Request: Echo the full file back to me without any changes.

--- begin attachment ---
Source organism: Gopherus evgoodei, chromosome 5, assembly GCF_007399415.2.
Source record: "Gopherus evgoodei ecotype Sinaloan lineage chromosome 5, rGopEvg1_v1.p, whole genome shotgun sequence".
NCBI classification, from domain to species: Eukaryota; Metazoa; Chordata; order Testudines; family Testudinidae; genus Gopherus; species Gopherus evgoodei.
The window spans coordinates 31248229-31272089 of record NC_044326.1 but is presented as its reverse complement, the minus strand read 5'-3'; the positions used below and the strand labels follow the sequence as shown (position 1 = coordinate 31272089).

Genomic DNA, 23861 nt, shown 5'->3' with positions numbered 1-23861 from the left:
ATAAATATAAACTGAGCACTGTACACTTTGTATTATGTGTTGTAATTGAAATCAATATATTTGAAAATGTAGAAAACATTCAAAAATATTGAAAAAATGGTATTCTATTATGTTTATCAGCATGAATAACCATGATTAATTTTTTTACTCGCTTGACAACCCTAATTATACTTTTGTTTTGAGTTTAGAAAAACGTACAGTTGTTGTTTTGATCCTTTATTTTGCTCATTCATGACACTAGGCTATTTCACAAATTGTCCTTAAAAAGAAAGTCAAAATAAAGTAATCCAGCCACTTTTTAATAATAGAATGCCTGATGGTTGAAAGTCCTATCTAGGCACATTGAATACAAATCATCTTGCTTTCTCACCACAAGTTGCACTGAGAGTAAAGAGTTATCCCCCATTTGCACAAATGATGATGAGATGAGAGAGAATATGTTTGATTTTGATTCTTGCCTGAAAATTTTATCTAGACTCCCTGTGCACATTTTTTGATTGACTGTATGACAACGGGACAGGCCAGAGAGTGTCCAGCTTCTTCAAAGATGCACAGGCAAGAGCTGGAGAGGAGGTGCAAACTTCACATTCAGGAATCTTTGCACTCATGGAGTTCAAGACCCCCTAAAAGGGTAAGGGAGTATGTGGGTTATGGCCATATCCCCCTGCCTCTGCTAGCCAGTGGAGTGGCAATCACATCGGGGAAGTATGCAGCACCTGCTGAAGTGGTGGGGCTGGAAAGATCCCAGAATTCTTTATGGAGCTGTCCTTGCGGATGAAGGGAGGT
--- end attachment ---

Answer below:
Source organism: Gopherus evgoodei, chromosome 5, assembly GCF_007399415.2.
Source record: "Gopherus evgoodei ecotype Sinaloan lineage chromosome 5, rGopEvg1_v1.p, whole genome shotgun sequence".
NCBI classification, from domain to species: Eukaryota; Metazoa; Chordata; order Testudines; family Testudinidae; genus Gopherus; species Gopherus evgoodei.
The window spans coordinates 31248229-31272089 of record NC_044326.1 but is presented as its reverse complement, the minus strand read 5'-3'; the positions used below and the strand labels follow the sequence as shown (position 1 = coordinate 31272089).

Genomic DNA, 23861 nt, shown 5'->3' with positions numbered 1-23861 from the left:
ATAAATATAAACTGAGCACTGTACACTTTGTATTATGTGTTGTAATTGAAATCAATATATTTGAAAATGTAGAAAACATTCAAAAATATTGAAAAAATGGTATTCTATTATGTTTATCAGCATGAATAACCATGATTAATTTTTTTACTCGCTTGACAACCCTAATTATACTTTTGTTTTGAGTTTAGAAAAACGTACAGTTGTTGTTTTGATCCTTTATTTTGCTCATTCATGACACTAGGCTATTTCACAAATTGTCCTTAAAAAGAAAGTCAAAATAAAGTAATCCAGCCACTTTTTAATAATAGAATGCCTGATGGTTGAAAGTCCTATCTAGGCACATTGAATACAAATCATCTTGCTTTCTCACCACAAGTTGCACTGAGAGTAAAGAGTTATCCCCCATTTGCACAAATGATGATGAGATGAGAGAGAATATGTTTGATTTTGATTCTTGCCTGAAAATTTTATCTAGACTCCCTGTGCACATTTTTTGATTGACTGTATGACAACGGGACAGGCCAGAGAGTGTCCAGCTTCTTCAAAGATGCACAGGCAAGAGCTGGAGAGGAGGTGCAAACTTCACATTCAGGAATCTTTGCACTCATGGAGTTCAAGACCCCCTAAAAGGGTAAGGGAGTATGTGGGTTATGGCCATATCCCCCTGCCTCTGCTAGCCAGTGGAGTGGCAATCACATCGGGGAAGTATGCAGCACCTGCTGAAGTGGTGGGGCTGGAAAGATCCCAGAATTCTTTATGGAGCTGTCCTTGCGGATGAAGGGAGGT